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F.B.I. Passed on Jose Pimental “Terror” Case Several Times; Entrapment Fears Cited

The FBI passed on the case involving an alleged al-Qaeda sympathizer and his plans to carry out terror attacks in the New York metropolitan area, citing, among other reasons, concerns over entrapment.

According to Talking Points Memo and USA Today, the feds declined to pursue the case against Jose Pimental, a 27-year-old unemployed U.S. citizen from the Dominican Republic who converted to Islam, took the name Muhammad Yusuf and became radicalized. The New York Police Department launched a yearlong undercover investigation, utilizing a confidential informant. This effort was part of a broad, controversial spying program that targeted New York City’s Muslim population. Every aspect of Muslim life was snooped on, from mosques and student groups to cab drivers and Middle Eastern restaurants.

The NYPD claims to have uncovered an alarming plot in which Pimental would target New York City post offices and police stations with bombs as well as attack U.S. troops returning stateside and a police station in New Jersey.

“He was in fact putting his bomb together,” New York Police Commissioner Raymond Kelly announced Sunday after Pimental’s arrest the previous day. “He was drilling holes and it would have been not appropriate for us to let him walk out the door with that bomb.”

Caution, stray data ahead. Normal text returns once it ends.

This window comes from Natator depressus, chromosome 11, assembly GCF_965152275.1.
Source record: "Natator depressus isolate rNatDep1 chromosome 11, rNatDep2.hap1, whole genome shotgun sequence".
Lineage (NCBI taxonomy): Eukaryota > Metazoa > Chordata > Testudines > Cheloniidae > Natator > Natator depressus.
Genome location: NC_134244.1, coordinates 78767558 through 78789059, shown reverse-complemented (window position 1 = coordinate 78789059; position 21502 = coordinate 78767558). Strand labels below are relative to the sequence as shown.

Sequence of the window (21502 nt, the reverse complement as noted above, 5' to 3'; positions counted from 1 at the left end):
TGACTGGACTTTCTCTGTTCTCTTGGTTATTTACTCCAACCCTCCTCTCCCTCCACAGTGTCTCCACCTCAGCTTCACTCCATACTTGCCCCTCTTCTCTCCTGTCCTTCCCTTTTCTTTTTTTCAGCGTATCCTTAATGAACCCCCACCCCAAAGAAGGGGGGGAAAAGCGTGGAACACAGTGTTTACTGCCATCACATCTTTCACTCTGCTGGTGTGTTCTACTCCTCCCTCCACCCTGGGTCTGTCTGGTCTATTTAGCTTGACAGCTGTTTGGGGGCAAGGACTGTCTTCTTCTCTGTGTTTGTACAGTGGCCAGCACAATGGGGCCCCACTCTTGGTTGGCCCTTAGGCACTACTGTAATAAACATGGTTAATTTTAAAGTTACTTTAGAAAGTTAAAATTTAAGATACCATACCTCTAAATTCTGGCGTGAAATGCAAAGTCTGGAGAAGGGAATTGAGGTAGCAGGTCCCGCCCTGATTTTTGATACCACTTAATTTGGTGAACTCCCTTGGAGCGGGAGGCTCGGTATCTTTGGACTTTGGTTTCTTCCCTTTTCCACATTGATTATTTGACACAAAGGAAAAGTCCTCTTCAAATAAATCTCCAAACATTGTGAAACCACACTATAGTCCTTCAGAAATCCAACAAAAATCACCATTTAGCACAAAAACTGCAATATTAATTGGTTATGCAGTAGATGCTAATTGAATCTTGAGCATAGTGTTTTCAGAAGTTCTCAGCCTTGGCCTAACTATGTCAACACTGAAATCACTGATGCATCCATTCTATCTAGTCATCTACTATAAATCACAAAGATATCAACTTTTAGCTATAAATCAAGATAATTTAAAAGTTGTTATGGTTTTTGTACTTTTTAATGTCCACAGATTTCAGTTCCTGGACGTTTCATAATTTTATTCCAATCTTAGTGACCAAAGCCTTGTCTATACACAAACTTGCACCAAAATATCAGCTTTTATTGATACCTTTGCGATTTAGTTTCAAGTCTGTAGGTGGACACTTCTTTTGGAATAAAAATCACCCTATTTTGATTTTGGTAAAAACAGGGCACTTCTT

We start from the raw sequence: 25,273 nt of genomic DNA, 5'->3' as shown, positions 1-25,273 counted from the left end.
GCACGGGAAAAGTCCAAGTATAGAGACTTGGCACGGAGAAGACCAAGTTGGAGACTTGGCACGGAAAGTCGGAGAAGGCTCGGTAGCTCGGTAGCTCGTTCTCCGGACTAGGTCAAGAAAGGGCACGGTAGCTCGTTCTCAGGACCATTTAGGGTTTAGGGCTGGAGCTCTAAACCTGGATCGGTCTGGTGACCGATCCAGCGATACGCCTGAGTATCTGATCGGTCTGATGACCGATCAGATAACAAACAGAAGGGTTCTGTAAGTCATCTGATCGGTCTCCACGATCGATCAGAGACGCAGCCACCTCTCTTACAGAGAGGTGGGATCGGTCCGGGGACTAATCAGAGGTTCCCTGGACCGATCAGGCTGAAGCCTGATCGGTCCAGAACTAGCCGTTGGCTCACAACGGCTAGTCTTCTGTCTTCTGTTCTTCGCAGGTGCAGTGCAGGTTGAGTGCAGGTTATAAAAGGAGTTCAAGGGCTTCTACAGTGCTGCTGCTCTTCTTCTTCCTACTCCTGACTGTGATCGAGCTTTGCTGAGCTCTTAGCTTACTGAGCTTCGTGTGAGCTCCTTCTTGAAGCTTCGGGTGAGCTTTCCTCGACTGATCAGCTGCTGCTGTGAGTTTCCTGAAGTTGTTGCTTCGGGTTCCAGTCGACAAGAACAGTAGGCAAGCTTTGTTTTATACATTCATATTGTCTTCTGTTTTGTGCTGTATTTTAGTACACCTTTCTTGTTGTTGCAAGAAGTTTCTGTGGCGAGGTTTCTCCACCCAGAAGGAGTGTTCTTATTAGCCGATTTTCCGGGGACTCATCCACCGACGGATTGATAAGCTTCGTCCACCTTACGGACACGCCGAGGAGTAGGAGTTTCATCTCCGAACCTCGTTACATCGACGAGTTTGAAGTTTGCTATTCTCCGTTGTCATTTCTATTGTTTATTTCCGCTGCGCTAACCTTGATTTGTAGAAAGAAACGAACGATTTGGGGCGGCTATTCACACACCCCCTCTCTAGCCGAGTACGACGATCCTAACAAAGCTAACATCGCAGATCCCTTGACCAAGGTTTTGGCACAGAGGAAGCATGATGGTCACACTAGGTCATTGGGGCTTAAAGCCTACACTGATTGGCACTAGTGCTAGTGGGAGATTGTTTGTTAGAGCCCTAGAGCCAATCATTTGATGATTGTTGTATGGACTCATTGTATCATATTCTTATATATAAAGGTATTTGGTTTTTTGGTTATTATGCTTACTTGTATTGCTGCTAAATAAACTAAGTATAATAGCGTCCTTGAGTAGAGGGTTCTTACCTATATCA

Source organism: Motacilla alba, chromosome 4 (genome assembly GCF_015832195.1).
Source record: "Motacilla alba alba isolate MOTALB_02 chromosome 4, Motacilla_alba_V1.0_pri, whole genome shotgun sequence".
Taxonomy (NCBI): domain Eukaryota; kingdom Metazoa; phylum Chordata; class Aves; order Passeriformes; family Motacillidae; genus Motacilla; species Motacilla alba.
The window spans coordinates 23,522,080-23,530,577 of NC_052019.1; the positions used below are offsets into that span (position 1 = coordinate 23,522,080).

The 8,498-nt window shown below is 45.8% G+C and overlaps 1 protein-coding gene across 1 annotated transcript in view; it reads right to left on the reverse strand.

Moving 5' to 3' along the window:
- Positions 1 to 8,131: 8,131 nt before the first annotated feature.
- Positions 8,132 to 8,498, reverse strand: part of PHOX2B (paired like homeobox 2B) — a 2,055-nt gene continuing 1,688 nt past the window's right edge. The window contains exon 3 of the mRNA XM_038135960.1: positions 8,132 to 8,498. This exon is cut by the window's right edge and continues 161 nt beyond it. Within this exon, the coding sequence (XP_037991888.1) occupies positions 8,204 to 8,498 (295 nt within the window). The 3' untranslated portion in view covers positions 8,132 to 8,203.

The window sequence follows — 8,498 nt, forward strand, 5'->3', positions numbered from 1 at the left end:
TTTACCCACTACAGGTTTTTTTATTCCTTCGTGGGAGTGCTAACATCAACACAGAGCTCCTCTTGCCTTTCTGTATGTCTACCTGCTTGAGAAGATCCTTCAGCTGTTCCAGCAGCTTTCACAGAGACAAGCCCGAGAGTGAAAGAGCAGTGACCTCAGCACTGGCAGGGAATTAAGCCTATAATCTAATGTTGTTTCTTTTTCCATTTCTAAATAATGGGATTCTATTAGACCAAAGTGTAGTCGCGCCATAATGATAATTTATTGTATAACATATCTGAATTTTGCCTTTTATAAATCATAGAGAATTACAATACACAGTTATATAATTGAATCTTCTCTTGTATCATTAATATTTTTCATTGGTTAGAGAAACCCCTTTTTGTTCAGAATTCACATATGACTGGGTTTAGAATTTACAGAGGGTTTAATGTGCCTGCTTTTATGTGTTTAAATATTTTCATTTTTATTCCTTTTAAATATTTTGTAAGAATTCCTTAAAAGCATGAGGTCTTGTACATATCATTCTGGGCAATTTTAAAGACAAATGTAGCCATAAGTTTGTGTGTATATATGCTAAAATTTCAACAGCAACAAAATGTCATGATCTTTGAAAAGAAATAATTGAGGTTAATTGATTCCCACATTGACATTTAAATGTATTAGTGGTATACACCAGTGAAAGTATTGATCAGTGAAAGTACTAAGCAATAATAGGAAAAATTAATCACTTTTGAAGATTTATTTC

The NYPD says Pimental is an al-Qaeda sympathizer who resents the presence of U.S. troops in Iraq and Afghanistan. He has, in fact, expressed support for al-Qaeda and violent jihad on his website, trueislam1.com. Commissioner Kelly claims Pimental was interested in bomb-making and that the confidential informant had several conversations with him about building small bombs and carrying out terror attacks.

But the FBI passed on the case multiple times, telling the Associated Press that Pimental “didn’t have the predisposition or the ability to do anything on his own.”

The NYPD concedes that he was indeed acting alone. “He appears to be a total lone wolf,” Mayor Michael Bloomberg said at a rare Sunday press conference. “He was not part of a larger conspiracy emanating from abroad.”

The FBI also says Pimental lacked the financial resources to carry out the alleged attacks.

But most alarmingly, the feds raised the possibility of entrapment and cited that as a major reason for passing on the case.

The highly public nature of Pimental’s “terrorism” has raised many doubts as well.

“I don’t believe that this case is nearly as strong as the people believe,” Joseph Zablocki, Pimental’s attorney, said. “He has this very public online profile. … This is not the way you go about committing a terrorist attack.”

Pimental remains in custody, charged with conspiracy, first-degree criminal possession of a weapon as a crime of terrorism and soliciting support for a terrorist act.

Some observers have speculated that Mayor Bloomberg chose to bring the Pimental case to light in order to distract attention from violent eviction of peaceful demonstrators from the ‘Occupy Wall Street’ encampment in Zuccotti Park/Liberty Square and the subsequent police brutality and paramilitary policing witnessed throughout the city.

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